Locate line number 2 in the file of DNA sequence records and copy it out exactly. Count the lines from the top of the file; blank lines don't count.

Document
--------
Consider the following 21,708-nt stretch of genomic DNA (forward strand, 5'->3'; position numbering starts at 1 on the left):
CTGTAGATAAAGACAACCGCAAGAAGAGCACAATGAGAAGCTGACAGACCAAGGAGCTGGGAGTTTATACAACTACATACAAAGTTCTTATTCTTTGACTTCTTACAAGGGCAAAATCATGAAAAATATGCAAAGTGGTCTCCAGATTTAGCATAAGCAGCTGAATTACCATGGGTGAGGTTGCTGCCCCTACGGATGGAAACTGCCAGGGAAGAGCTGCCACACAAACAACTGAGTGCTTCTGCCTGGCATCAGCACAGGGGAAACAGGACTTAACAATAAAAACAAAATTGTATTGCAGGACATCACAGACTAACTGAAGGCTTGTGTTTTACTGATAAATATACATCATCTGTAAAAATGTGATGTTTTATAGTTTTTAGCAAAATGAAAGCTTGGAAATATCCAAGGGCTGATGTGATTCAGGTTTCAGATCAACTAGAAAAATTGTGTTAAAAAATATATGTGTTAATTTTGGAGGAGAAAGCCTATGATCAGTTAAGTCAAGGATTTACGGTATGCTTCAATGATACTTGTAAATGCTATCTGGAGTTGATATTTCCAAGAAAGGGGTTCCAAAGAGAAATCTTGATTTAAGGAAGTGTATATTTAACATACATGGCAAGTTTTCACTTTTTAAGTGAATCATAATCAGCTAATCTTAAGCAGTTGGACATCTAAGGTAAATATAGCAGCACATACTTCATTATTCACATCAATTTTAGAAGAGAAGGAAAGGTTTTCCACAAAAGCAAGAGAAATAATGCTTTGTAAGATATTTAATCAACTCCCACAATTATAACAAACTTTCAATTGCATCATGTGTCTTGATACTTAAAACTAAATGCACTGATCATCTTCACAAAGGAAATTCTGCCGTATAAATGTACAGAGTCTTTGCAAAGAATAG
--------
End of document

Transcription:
CTGTAGATAAAGACAACCGCAAGAAGAGCACAATGAGAAGCTGACAGACCAAGGAGCTGGGAGTTTATACAACTACATACAAAGTTCTTATTCTTTGACTTCTTACAAGGGCAAAATCATGAAAAATATGCAAAGTGGTCTCCAGATTTAGCATAAGCAGCTGAATTACCATGGGTGAGGTTGCTGCCCCTACGGATGGAAACTGCCAGGGAAGAGCTGCCACACAAACAACTGAGTGCTTCTGCCTGGCATCAGCACAGGGGAAACAGGACTTAACAATAAAAACAAAATTGTATTGCAGGACATCACAGACTAACTGAAGGCTTGTGTTTTACTGATAAATATACATCATCTGTAAAAATGTGATGTTTTATAGTTTTTAGCAAAATGAAAGCTTGGAAATATCCAAGGGCTGATGTGATTCAGGTTTCAGATCAACTAGAAAAATTGTGTTAAAAAATATATGTGTTAATTTTGGAGGAGAAAGCCTATGATCAGTTAAGTCAAGGATTTACGGTATGCTTCAATGATACTTGTAAATGCTATCTGGAGTTGATATTTCCAAGAAAGGGGTTCCAAAGAGAAATCTTGATTTAAGGAAGTGTATATTTAACATACATGGCAAGTTTTCACTTTTTAAGTGAATCATAATCAGCTAATCTTAAGCAGTTGGACATCTAAGGTAAATATAGCAGCACATACTTCATTATTCACATCAATTTTAGAAGAGAAGGAAAGGTTTTCCACAAAAGCAAGAGAAATAATGCTTTGTAAGATATTTAATCAACTCCCACAATTATAACAAACTTTCAATTGCATCATGTGTCTTGATACTTAAAACTAAATGCACTGATCATCTTCACAAAGGAAATTCTGCCGTATAAATGTACAGAGTCTTTGCAAAGAATAG